I didn’t talk to anyone about the situation, feeling it was easier to just bury it and try to move on, but it followed me wherever I went. I had no knowledge of whether Noah was still in custody, or if he was out roaming the streets. He had our contact information, so I was terrified every time the phone rang, I got an email or a Facebook message.

I kept seeing his face in crowds, feeling the urge to run and hide whenever men raised their voices around me. I felt unsafe and completely isolated. Over a month after the incident, we finally received confirmation that he was still in custody and that this wasn’t his first offence. Knowing he was in jail should have made things easier, but I couldn’t shake him.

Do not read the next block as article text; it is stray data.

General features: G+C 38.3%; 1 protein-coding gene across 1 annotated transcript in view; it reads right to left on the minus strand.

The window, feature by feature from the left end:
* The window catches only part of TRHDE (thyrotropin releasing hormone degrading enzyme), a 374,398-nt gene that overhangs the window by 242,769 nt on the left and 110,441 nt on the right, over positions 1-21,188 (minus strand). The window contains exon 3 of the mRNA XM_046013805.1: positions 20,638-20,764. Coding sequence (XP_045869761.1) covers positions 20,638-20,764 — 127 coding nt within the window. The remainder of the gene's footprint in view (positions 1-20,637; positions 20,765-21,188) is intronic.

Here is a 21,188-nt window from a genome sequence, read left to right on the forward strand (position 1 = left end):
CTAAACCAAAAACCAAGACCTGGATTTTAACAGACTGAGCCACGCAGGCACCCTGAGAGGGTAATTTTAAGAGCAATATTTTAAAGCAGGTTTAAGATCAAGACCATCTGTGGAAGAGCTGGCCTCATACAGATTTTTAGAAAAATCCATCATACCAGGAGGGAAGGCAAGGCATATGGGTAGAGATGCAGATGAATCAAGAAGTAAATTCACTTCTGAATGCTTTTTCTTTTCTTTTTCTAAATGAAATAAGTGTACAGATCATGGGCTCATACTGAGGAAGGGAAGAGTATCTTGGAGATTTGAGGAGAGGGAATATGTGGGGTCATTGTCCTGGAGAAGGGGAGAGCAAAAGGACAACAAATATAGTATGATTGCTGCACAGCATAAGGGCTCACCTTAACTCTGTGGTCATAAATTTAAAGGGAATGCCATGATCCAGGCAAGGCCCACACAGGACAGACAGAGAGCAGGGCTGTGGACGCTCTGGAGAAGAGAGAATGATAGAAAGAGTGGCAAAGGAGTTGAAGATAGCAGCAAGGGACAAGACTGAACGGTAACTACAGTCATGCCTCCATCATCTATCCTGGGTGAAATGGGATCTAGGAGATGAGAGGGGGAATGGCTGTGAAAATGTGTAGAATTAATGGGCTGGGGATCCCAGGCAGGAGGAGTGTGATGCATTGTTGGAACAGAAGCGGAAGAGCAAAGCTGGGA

I’d felt so brave when I moved to London, but nine months after Noah was arrested, I returned to Sydney feeling like I’d failed. Over the years, the trauma has lessened. I still have to fight the urge to run when men raise their voice or invade my personal space, but I can’t see his face or hear his voice anymore.

Sometimes it’s easier to minimise the situation instead of acknowledging the severity of it, but to be violated in any way is not nor will it ever be okay. If you’ve ever experienced anything that has made you feel unsafe, I’m sorry and you are not alone.

Feature image: Getty.